Bill Moyers Explains It All

Ken AshfordRight Wing and Inept MediaLeave a Comment

More like this please.

Unfortunately, Bill Moyer’s speech on the failure of journalism and the independence of public television is far too long to reproduce here, even for an extended post.  I therefore encourage everyone to read it all.

Choice excerpts are below the fold.

On “radical right-wingers”:

Who are they? I mean the people obsessed with control, using the government to threaten and intimidate. I mean the people who are hollowing out middle-class security even as they enlist the sons and daughters of the working class in a war to make sure Ahmed Chalabi winds up controlling Iraq’s oil. I mean the people who turn faith-based initiatives into a slush fund and who encourage the pious to look heavenward and pray so as not to see the long arm of privilege and power picking their pockets. I mean the people who squelch free speech in an effort to obliterate dissent and consolidate their orthodoxy into the official view of reality from which any deviation becomes unpatriotic heresy.

On what passes for “journalistic objectivity” nowadays:

Instead of acting as filters for readers and viewers, sifting the truth from the propaganda, reporters and anchors attentively transcribe both sides of the spin invariably failing to provide context, background or any sense of which claims hold up and which are misleading. . . . I decided long ago that this wasn’t healthy for democracy. . . . I realized that investigative journalism could not be a collaboration between the journalist and the subject. Objectivity is not satisfied by two opposing people offering competing opinions, leaving the viewer to split the difference.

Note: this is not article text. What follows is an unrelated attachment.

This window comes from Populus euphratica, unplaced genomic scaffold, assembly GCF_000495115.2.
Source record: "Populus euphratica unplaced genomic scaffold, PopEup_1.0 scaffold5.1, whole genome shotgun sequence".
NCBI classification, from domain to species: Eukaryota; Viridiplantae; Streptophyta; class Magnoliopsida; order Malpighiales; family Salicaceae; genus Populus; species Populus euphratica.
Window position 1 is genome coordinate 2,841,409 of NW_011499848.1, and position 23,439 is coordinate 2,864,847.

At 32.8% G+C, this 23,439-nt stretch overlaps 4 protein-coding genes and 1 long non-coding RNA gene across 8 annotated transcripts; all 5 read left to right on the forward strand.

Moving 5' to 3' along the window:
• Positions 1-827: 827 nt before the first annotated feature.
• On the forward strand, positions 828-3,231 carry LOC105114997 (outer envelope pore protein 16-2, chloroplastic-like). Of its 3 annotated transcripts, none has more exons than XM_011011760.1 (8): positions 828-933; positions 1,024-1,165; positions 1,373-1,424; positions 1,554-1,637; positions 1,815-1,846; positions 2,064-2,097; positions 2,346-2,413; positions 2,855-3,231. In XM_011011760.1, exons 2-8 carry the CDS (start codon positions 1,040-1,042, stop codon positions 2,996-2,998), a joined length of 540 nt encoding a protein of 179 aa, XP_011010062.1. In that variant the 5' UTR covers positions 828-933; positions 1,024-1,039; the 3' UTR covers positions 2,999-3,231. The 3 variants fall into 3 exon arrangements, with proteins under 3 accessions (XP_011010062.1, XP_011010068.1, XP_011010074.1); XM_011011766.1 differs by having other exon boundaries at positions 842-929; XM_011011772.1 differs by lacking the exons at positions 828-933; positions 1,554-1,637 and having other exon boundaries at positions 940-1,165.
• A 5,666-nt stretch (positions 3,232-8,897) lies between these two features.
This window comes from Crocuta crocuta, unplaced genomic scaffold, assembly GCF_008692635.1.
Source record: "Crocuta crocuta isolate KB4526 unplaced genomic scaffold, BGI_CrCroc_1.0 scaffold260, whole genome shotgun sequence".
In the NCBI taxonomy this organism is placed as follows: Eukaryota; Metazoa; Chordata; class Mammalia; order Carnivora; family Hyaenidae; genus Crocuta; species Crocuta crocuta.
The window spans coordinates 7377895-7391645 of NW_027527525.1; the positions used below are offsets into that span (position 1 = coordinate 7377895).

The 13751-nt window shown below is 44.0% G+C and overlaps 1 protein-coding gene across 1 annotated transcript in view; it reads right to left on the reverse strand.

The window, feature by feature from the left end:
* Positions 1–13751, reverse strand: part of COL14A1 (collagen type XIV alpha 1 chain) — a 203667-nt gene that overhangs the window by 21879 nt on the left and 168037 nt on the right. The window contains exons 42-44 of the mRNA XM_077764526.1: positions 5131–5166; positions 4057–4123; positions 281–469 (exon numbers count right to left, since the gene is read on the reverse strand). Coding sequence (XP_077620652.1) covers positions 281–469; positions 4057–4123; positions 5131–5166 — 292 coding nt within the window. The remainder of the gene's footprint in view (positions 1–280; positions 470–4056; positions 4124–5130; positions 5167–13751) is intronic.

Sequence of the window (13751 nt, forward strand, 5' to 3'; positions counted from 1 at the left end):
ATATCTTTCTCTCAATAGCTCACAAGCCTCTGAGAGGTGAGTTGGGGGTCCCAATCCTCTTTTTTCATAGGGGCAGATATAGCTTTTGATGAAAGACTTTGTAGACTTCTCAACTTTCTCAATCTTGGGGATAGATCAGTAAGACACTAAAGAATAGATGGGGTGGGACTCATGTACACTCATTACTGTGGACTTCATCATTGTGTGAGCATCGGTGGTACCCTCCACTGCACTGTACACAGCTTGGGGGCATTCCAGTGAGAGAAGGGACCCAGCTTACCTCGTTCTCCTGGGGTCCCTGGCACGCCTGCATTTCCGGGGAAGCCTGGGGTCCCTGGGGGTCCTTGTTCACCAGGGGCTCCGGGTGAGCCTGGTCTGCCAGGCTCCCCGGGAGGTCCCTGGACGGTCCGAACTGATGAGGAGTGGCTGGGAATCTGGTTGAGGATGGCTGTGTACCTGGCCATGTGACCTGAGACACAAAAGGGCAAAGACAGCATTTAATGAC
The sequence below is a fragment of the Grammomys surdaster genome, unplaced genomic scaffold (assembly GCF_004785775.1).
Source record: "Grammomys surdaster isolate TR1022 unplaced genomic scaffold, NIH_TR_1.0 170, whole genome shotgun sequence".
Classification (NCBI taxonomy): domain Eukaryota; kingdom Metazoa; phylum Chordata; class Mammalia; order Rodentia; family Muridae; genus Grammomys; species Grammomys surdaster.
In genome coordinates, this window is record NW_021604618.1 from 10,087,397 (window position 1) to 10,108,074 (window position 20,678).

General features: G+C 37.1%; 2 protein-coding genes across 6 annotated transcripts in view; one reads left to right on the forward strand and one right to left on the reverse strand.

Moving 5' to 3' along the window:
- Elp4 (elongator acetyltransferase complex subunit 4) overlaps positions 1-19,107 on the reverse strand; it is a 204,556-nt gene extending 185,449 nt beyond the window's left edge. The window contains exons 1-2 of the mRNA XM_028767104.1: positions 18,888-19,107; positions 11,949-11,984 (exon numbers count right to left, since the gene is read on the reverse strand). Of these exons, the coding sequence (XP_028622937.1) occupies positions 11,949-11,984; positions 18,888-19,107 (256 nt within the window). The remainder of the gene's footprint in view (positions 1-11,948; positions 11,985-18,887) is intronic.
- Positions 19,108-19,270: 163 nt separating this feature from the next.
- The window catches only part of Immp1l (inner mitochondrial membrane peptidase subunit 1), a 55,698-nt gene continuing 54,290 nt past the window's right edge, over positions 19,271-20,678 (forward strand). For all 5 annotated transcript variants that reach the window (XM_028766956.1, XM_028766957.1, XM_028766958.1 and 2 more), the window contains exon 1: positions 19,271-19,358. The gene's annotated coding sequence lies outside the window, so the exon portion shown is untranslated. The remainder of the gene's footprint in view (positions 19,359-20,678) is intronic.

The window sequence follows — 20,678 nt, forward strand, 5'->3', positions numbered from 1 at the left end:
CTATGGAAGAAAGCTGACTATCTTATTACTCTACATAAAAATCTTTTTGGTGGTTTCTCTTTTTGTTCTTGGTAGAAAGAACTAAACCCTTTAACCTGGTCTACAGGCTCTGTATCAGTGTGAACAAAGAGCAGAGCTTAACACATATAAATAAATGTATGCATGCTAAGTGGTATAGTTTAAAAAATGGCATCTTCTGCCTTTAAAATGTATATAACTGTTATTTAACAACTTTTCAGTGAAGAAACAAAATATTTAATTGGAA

On getting a news story nailed down as right:

This is always hard to do, but it has never been harder than today. Without a trace of irony, the powers-that-be have appropriated the newspeak vernacular of George Orwell’s 1984. They give us a program vowing “No Child Left Behind,” while cutting funds for educating disadvantaged kids. They give us legislation cheerily calling for “Clear Skies” and “Healthy Forests” that give us neither. And that’s just for starters.

On right-wing idealogues:

This is the point of my story: Ideologues don’t want you to go beyond the typical labels of left and right. They embrace a world view that can’t be proven wrong because they will admit no evidence to the contrary. They want your reporting to validate their belief system and when it doesn’t, God forbid.

Moyers also talks about the forces—past and present—who seek to rein in the independence of the Corporation for Public Broadcasting because they don’t like the fact that, on occasion, the CPB reports the truth about power to the American people.  ("Power", by the way, is not limited to right-wing power, in Moyer’s view).  He then closes with faith in the American people, something which the interferors lack:

We’re big kids; we can handle controversy and diversity, whether it’s political or religious points of view or two loving lesbian moms and their kids, visited by a cartoon rabbit. We are not too fragile or insecure to see America and the world entire for all their magnificent and sometimes violent confusion. “There used to be a thing or a commodity we put great store by,” John Steinbeck wrote. “It was called the people.”